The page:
Sri Lanka: Tens of thousands of people homeless and landless
by Melani Manel Perera
A report into “Land issues in Sri Lanka" shows that throughout the country there are thousands of refugees. In addition to the harrowing situation of the victims of the war and the tsunami, there are many small cases of people who leave their homes to escape elephant attacks, because of expropriations linked to the tourism industry or contradictory policies of the government.

Colombo (AsiaNews) –Every region in Sri Lanka has displaced persons. These include not just war refugees from the North but also people uprooted by the tsunami from Southern and Eastern provinces. Many people also leave their homes to escape the attacks of elephants, because their homes are expropriated by the tourism industry or because they are victims of contradictory government policies.  

L.M. Abewickrama, Head of the Socio Economic Department of the Faculty of Agriculture at the University of Ruhuna, says that "Land is central to the most of the issues related to poverty and food production systems in the country." In collaboration with a network of associations including Praja Abilasha and People to People Dialogue (PPD), both linked to the National Fisheries Solidarity Movement (NAFSA), Professor Abewickrama wrote the report " Land Issues of Sri Lanka " (in picture the cover of the three editions in English, Sinhalese and Tamil). The survey presents the results of 74 cases in 18 districts of the country that analyze the causes that bring hundreds of thousands of Sri Lankans to flee their homes.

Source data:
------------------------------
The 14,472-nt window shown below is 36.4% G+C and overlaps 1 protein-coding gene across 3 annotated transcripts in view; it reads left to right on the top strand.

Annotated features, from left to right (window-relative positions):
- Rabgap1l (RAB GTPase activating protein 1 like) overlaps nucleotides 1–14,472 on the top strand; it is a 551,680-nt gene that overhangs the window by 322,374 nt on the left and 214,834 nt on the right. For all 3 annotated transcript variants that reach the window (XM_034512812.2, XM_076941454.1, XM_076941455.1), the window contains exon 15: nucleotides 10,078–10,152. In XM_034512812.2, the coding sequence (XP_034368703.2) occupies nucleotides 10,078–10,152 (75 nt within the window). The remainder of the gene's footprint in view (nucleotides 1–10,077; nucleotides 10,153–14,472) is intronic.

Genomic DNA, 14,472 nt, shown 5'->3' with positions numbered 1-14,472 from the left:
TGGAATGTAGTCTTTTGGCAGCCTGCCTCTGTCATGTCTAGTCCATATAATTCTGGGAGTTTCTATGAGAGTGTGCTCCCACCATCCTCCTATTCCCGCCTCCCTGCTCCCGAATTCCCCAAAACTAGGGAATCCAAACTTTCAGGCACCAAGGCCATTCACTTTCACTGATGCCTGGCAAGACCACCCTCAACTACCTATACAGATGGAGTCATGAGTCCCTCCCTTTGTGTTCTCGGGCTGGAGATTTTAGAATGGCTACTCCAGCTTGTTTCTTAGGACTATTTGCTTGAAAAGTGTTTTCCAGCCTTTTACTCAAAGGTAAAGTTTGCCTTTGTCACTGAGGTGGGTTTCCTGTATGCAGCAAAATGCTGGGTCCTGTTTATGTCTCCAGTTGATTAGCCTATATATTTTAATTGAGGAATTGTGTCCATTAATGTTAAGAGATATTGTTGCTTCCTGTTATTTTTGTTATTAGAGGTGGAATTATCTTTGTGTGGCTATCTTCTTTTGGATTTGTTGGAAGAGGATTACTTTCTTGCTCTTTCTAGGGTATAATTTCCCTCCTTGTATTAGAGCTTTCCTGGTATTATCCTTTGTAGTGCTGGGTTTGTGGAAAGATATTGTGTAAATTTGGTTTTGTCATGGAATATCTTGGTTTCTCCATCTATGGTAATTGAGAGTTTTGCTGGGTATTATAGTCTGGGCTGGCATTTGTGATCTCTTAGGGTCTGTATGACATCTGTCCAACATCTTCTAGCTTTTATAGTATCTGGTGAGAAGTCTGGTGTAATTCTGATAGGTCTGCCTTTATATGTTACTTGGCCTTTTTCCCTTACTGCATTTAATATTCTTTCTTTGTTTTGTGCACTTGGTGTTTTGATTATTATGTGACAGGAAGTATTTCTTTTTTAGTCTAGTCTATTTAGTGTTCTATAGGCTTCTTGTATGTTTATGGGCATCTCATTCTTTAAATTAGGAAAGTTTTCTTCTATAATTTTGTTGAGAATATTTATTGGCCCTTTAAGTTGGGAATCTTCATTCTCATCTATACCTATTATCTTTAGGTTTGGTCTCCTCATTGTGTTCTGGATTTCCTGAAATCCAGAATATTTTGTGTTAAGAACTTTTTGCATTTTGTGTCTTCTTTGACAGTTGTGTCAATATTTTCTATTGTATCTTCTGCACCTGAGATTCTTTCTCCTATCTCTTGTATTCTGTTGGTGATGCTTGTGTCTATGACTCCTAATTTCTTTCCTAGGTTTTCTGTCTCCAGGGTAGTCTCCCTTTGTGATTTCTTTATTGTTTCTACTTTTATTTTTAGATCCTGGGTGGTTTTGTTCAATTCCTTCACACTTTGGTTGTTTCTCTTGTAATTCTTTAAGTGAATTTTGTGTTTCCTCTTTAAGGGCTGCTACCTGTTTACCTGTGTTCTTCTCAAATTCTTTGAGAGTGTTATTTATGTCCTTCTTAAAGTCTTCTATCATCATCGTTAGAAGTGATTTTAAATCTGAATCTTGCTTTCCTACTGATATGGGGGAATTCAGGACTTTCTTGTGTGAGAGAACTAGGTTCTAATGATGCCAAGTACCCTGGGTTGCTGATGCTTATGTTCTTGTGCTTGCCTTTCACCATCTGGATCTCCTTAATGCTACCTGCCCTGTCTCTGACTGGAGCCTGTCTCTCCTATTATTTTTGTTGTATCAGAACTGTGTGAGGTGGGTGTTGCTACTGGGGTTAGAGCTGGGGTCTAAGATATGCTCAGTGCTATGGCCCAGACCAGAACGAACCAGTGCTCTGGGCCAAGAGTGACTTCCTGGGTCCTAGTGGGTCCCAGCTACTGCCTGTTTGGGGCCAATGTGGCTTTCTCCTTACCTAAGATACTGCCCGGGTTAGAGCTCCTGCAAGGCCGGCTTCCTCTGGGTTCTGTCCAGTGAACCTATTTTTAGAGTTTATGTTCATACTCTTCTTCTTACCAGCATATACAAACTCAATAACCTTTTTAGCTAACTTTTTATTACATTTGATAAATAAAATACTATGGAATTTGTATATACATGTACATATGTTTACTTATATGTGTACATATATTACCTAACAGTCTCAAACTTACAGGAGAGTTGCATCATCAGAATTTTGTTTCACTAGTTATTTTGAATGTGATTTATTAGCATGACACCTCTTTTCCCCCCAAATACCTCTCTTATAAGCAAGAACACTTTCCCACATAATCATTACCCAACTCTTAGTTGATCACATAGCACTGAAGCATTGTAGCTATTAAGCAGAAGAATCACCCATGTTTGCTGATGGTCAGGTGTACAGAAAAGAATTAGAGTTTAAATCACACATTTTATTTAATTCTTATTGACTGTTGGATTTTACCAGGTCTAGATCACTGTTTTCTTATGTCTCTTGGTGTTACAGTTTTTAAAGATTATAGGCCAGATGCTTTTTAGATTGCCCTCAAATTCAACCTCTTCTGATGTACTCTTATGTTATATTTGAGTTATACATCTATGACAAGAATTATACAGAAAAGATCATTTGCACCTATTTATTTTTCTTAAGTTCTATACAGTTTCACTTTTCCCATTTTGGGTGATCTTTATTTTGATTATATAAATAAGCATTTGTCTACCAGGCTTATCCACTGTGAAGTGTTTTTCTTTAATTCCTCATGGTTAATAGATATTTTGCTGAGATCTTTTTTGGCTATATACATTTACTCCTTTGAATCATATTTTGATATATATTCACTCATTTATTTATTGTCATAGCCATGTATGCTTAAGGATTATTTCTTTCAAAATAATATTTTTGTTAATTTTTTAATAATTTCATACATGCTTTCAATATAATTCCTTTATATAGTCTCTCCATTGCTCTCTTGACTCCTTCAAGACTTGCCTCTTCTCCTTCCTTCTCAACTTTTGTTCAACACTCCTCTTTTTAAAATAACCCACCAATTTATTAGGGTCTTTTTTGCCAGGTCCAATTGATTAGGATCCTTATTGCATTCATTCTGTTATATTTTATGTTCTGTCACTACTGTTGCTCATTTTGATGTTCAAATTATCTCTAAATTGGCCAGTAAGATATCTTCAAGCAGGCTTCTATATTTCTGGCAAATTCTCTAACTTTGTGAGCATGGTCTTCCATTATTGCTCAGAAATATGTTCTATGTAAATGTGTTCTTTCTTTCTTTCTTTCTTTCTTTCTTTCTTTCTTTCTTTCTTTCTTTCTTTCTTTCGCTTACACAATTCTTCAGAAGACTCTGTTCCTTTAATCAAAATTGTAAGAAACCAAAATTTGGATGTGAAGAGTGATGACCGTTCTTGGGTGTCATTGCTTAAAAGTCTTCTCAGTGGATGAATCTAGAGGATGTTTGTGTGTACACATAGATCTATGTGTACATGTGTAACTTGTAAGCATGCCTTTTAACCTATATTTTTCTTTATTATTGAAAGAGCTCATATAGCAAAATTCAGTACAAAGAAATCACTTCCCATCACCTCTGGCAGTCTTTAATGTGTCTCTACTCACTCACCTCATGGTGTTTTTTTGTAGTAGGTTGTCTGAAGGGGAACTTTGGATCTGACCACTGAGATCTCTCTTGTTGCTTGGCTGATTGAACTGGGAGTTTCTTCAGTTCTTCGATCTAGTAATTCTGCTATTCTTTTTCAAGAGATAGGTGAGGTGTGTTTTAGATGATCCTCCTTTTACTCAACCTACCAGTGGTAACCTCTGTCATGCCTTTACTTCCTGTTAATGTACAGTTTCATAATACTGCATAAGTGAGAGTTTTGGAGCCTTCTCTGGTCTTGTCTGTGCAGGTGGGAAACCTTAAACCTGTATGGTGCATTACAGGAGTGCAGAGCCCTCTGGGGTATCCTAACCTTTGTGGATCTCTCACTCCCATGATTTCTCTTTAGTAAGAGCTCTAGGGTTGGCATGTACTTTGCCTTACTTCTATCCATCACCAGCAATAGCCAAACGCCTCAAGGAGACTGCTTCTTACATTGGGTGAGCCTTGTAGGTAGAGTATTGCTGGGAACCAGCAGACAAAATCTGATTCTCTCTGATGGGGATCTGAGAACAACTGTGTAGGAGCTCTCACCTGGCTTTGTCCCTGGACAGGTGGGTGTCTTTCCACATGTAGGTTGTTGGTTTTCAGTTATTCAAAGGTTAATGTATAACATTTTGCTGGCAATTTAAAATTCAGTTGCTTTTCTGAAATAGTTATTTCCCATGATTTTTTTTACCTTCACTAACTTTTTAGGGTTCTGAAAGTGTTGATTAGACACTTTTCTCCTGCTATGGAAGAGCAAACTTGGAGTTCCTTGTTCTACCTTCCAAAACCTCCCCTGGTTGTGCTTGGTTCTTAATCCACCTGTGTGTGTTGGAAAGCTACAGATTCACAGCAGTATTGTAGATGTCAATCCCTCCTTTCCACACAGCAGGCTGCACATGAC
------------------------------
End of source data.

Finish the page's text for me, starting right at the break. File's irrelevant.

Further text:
Presenting the report on June 30th in Colombo, were several witnesses who told the story of IDPs in various parts of Sri Lanka. P. Pathmanadan, who lives in the coastal area around Kalpitiya in the district of Puttalam (North Western province), told of government expropriation of an area of 5 thousand acres, more than 20 square kilometers and 15 islands to make space for the tourist industry. "What will the future of fishermen, farmers and women of the area be?" asked Pathmanadan. Saranapala de Silva, Secretary General of the United Federation of Labour, raised the same question on the future of the 17 thousand people displaced by the tsunami who are still living in refugee camps and for which "the government does nothing, despite having received so much money for the rehabilitation and reconstruction of houses for victims of the tsunami.”

In addition to the well known situation of the 300 thousand refugees of the war between Tamil Tigers and the military, there are many people living without a house or land throughout the country. The problem also affects underpaid plantation workers, who are forced to live together in common shelters without any privacy. The fishermen, however, often are forced to abandon homes that for generations had been handed down from father to son to make room for projects like the Oluwil harbor and Hambantota harbor on the coast of Kalpitiya.

"The phenomenon of displaced and landless persons is not caused only by a lack of land - says Herman Kumara of NAFSA - but rather contradictory programs, imposed and implemented by the government." For the chairman of the association of fishermen "legislation is required that acknowledges land as a fundamental right, but the Constitution of Sri Lanka on this issue is incomplete and inadequate."